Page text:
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Malicious phone apps and how to avoid them

4:48 AM, Apr 10, 2012   |    comments
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Your phone goes everywhere with you. You keep it at your desk at work, near your bed when you sleep, and in your pocket during dinner. Many people use their phones for mobile banking, keeping in close touch with friends and family over Facebook and Twitter, and sending countless text messages about their daily lives. But do our phones deserve the trust we place in the security of all the information we're giving them?

If you choose your apps carefully and give out your personal information sparingly, you'll have no problem at all. But if you download everything and give out your name and address every time you can, you'll be making a huge mistake.

Smartphones and apps are just like anything in life - only give your personal information to the apps you trust. You wouldn't walk up to a stranger and tell him where you live, right? In the same light, you shouldn't just tell any old app where you live, either. Let's take a look at some of the more prevalent threats that could pose a risk to your iPhone or Android device and see what you can do to avoid them.

Threats to your phone

RuFraud 

This Trojan virus that affects Android devices presents itself as a free version of a real app like Angry Birds. When it is run, it asks for permission to send text messages. Once granted, it begins sending premium rate text messages that cost $5 each, which get charged to your wireless account. You won't even know you're being charged until you review your bill.

Droid Dream Light

Here's a malicious virus that modifies Android apps, then distributes the modified versions to Google Play. This bit of code is pretty nasty; once it's on your device, it auto loads when you receive a call. It then sends sensitive data about your smartphone (like its model, International Mobile Equipment Identity, International Mobile Subscriber Identity, and software development kit) to a remote server, where it can be used for a wide variety of malevolent ends.

GGTracker

This is another Trojan that will kill your expense account. This code is installed after you click on an in-app advertisement. Once you've clicked, you're directed to a malicious website resembling Google Play's installation screen that persuades you to install and download an app. The app contains the malicious GGTracker code, which then subscribes you to premium SMS subscription services that may charge up to $9.99 per month.

FlexiSpy

Affecting Android, Apple, and Symbian devices, FlexiSpy is a scary piece of software. Not only does it provide live call interception, it also offers your smartphone spy access to SMS, emails, GPS location, and call records. It's being marketed as a tool to keep track of children with smartphones and to catch cheating lovers red-handed, but we all know how this can be used for nefarious activities as well.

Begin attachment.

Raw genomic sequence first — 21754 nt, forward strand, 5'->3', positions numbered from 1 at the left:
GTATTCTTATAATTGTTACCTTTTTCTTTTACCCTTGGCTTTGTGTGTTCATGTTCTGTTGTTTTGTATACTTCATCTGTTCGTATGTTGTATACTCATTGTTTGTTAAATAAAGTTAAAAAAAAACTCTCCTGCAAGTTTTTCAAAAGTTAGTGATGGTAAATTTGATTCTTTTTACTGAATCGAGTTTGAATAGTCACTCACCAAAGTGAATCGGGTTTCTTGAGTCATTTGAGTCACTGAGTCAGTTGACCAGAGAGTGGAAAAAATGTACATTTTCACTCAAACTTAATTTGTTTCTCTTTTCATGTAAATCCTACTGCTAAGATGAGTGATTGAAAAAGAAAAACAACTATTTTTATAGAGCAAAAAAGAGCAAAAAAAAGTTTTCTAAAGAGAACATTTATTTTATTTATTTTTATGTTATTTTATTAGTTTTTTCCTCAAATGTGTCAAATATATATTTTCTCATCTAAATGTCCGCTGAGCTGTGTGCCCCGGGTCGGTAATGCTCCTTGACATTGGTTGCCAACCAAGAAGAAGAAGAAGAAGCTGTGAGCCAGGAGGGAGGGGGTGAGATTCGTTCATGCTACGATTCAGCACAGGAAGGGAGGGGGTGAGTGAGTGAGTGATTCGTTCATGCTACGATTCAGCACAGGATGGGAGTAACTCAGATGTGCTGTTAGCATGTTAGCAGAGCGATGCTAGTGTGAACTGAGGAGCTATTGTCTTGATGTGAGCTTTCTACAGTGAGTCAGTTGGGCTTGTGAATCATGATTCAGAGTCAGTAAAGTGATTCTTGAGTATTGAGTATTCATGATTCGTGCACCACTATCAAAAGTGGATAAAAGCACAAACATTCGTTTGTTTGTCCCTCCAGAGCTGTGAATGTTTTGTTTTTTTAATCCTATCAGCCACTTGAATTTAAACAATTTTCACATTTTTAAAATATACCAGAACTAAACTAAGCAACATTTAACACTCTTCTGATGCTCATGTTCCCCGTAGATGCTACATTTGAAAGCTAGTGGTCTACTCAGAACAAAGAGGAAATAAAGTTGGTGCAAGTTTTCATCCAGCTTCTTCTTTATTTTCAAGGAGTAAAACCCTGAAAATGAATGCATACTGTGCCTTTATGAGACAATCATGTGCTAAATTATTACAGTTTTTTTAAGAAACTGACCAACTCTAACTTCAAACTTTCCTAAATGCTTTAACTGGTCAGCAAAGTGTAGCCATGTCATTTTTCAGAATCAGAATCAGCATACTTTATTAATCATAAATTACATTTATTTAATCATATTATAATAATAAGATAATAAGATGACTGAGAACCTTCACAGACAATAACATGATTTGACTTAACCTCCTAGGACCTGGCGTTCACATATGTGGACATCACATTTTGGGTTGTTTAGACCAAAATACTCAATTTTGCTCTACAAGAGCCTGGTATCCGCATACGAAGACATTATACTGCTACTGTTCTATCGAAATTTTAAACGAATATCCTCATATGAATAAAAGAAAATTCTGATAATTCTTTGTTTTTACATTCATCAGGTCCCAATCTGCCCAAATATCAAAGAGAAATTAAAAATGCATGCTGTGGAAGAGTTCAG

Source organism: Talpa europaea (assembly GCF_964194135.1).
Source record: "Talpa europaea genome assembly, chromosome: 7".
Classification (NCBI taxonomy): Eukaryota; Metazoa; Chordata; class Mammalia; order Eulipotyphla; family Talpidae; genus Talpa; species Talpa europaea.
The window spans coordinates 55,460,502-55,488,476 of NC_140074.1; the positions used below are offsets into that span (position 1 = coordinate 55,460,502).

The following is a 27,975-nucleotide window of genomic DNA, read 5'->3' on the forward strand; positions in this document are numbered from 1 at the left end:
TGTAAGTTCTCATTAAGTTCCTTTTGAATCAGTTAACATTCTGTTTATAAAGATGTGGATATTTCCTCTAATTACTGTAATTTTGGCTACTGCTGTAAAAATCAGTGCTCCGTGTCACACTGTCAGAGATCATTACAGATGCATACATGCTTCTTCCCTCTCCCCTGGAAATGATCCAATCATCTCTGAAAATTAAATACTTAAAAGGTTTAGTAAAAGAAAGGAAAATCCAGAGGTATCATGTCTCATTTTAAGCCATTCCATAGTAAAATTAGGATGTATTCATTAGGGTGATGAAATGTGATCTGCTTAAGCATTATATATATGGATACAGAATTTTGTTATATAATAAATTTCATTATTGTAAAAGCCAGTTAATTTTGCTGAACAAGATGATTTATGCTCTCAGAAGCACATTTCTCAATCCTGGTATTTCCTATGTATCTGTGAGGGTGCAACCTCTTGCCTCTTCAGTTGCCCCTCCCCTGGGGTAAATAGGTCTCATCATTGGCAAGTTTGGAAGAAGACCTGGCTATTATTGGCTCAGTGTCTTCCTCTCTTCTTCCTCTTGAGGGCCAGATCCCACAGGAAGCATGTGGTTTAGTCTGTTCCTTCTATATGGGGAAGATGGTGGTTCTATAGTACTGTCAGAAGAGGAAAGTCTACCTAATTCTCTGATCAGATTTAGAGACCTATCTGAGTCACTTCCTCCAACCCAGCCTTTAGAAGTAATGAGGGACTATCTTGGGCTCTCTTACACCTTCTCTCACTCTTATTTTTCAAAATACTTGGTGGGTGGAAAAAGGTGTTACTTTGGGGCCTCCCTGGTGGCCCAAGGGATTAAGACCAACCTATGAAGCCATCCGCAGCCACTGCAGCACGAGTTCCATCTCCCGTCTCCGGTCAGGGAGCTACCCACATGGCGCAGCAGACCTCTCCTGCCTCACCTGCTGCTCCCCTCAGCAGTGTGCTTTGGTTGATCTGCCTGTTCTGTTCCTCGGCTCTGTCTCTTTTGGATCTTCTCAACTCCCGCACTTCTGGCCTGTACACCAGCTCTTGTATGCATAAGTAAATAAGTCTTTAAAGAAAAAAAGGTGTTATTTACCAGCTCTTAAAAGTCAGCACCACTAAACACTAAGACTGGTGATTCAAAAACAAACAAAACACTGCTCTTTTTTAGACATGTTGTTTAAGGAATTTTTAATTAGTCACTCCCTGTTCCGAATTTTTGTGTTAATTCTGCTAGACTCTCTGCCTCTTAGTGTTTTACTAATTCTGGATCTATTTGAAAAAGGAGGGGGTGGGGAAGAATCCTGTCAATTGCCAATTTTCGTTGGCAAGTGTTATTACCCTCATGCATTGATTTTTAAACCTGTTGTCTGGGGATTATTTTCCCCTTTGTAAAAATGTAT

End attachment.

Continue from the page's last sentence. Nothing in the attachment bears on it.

How to keep yourself safe

While there are threats out there that can take advantage of your trusting nature with your phone, it's easy to make wise decisions that prevent these problems from ever happening.

Read the reviews

One of the best features in all the app stores is the wealth of user reviews of the apps. If an app has a problem or is a malicious app in disguise, then you can be pretty sure that some review of it will say so: "Warning! This app is no good!" or "This cost me $100 in text message charges!" When you see those kinds of reviews, avoid the app like the plague.

Major publishers are OK

You can be sure that apps from major publishers are probably safe. For instance, it's highly unlikely that Facebook will ever have a virus in its app or that major game publishers like Rovio (known for creating Angry Birds) will ever let malicious code get by in its games. You don't have to worry much about security problems from the big guys.

Make sure you're downloading an app from a major publisher so you don't accidentally download a fake title ridden with malware. If you don't know an app's original publisher, you can always search for it by name on Google. The publisher's website should be one of the first results to turn up.

Keep personal info personal

Just because an app asks for your personal info doesn't mean you need to give it out. Think twice before entering any sort of contest or prize giveaway an app suggests. Don't give it permission it to automatically send text messages, post to Facebook, or use your address book data. Keep your personal info private to spare yourself the headache of having to deal with malicious apps on your phone.

Finally, keep in mind that all the major app distributors (such as Apple and Google) are doing a ton to keep all the apps they offer safe and secure. Both Google Play and the Apple App Store have options for reporting malicious apps. Once an app is reported, it's quickly reviewed by trained security experts and removed if it's found to be corrupt. But even with companies doing their best to protect our privacy, it always pays to be on the lookout.

By Jordan Goodson

Tecca

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